Postcollege Life Requires Financial Transition
College graduates are ready to take on the world. But first, they need to take a good look at what's in their wallets.
Many recent college grads lack the funds required to simultaneously establish a career and a home of their own. Many parents offer to help, but want to combine good advice with clear boundaries that eventually will lead to full financial separation.
The Insurance Gap
Health insurance often tops the list of financial concerns for recent college graduates.
During college, many students are used to obtaining free or low-cost coverage through their parents' policies. Typically, these policies end at graduation or shortly after; however, rules for work-related insurance policies that extend coverage from parents to their college-age children can vary significantly.
Examples of rules governing the end of parents' work-related insurance coverage for college graduates include:
Separate policies, separate rules
Rules for health, dental, and vision elements of coverage also can vary.
Linda discovered that her employer's health coverage continued for her daughter, Nora, 23, until the end of the month when she graduated from a Midwestern college. By that time, Nora's health coverage from her new job already had kicked in.
Unfortunately, Linda learned too late that her dental insurance had separate rules that ended coverage on the date of Nora's graduation. As a result, the family had to pay for Nora's dental care.
Many recent graduates find they have a gap between the end of their parents' policy and the start of policies an employer offers. To fill that gap, some insurance companies offer low-cost, high-deductible policies for recent college graduates, then move students to high-deductible plans with a higher price tag if long-term coverage is required.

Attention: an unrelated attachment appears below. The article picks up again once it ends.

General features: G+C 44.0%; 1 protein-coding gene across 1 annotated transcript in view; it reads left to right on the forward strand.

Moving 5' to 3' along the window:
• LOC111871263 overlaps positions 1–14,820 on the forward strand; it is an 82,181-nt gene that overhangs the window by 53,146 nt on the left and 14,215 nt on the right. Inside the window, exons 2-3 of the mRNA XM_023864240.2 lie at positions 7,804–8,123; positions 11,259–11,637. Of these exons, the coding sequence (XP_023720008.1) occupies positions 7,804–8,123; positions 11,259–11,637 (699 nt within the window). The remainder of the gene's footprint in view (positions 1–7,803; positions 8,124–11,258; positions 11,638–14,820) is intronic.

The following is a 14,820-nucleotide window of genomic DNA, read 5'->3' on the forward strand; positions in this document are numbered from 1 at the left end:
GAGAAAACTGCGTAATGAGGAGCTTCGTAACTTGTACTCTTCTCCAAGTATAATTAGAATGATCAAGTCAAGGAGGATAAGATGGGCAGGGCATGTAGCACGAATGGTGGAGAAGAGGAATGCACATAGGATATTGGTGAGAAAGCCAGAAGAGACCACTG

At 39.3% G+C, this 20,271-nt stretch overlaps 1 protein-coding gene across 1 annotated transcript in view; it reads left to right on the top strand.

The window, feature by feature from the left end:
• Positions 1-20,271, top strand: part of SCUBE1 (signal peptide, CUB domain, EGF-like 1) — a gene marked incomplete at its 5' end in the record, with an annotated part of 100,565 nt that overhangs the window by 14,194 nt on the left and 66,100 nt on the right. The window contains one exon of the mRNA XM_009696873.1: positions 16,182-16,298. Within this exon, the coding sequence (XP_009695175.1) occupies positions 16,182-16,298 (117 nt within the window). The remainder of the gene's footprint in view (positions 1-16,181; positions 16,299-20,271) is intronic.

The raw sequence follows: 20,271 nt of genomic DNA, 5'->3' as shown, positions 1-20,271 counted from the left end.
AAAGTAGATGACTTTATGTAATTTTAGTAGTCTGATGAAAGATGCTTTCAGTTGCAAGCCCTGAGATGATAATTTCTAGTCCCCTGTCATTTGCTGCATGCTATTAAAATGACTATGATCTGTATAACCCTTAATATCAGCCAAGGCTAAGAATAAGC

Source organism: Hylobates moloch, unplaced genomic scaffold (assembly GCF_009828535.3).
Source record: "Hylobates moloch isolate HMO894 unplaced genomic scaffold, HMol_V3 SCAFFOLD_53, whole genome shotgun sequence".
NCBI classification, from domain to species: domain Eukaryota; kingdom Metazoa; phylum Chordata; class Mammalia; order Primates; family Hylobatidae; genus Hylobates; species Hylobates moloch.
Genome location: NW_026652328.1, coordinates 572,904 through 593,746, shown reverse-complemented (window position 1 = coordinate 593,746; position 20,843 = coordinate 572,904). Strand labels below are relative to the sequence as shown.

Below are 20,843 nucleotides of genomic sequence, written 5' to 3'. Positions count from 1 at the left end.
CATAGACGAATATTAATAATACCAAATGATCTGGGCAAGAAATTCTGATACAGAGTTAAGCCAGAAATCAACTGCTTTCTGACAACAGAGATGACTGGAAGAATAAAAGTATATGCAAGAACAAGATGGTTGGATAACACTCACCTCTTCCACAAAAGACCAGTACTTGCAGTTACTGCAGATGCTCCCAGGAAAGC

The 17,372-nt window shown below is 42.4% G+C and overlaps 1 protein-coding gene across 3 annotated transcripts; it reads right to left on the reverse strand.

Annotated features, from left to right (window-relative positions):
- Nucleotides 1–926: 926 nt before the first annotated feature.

The money gap
Many parents also expect to transfer responsibility for other types of expenses to college graduates, including payments for rental or homeowners insurance, vehicle insurance, and cell phones.
In addition, some students may need to get their first apartment and begin purchasing their own groceries, instead of relying on a college meal plan.
Unfortunately, these expenses may come due before the graduate receives his or her first postcollege paycheck. As a result, many parents pitch in to cover part or all of these costs as either a gift or a loan.
Linda and her husband decided to pay Nora's $450 car insurance bill when it came due the month after she graduated. They also gave Nora a gasoline gift card and some groceries. But they made it clear that, in the future, Nora must budget for these expenses on her own.
"She's very conscientious, but I don't think she really knew how much it cost to live," Linda says. "Now she does."
You must pay some expenses before the first paycheck arrives.
Linda sees the decision to help Nora as a way to pass along the help she got from her parents early in her own career when she was between positions and facing a move to a new city to take a job. Her mother loaned her $800, while her father shared his gasoline credit card for several months.
A place to call home
A growing number of college graduates become "boomerang kids"—they live at home after graduation. Unless you want to experience the boomerang effect indefinitely, it's wise to negotiate clear limits on free room and board.
Negotiate limits on free room and board.
Brandon, from Wisconsin, graduated in December 2007 and started a new job in January 2008, with the knowledge that he would travel on behalf of his new employer for at least five weeks.
His parents offered to let him live in the family home rent-free until April 2008, when he began paying them $400 a month for room and board. His parents kept half of that amount to help cover expenses and deposited the other half in their savings account with a promise to return it to Brandon when he moved out. That way, they could be sure Brandon would have enough to pay for first and last month's rent as well as a security deposit and utility fees.
Brandon can stay at his parents' home as long as he wants but he understands that in February 2009, his parents will begin keeping the entire $400 a month for room and board.
Parents also can help college graduates plan ahead to manage costs and gain financial stability. Steps that can help your graduate achieve independence include:
Like many parents, Linda and Marie are glad they are able to help the graduates in their families.
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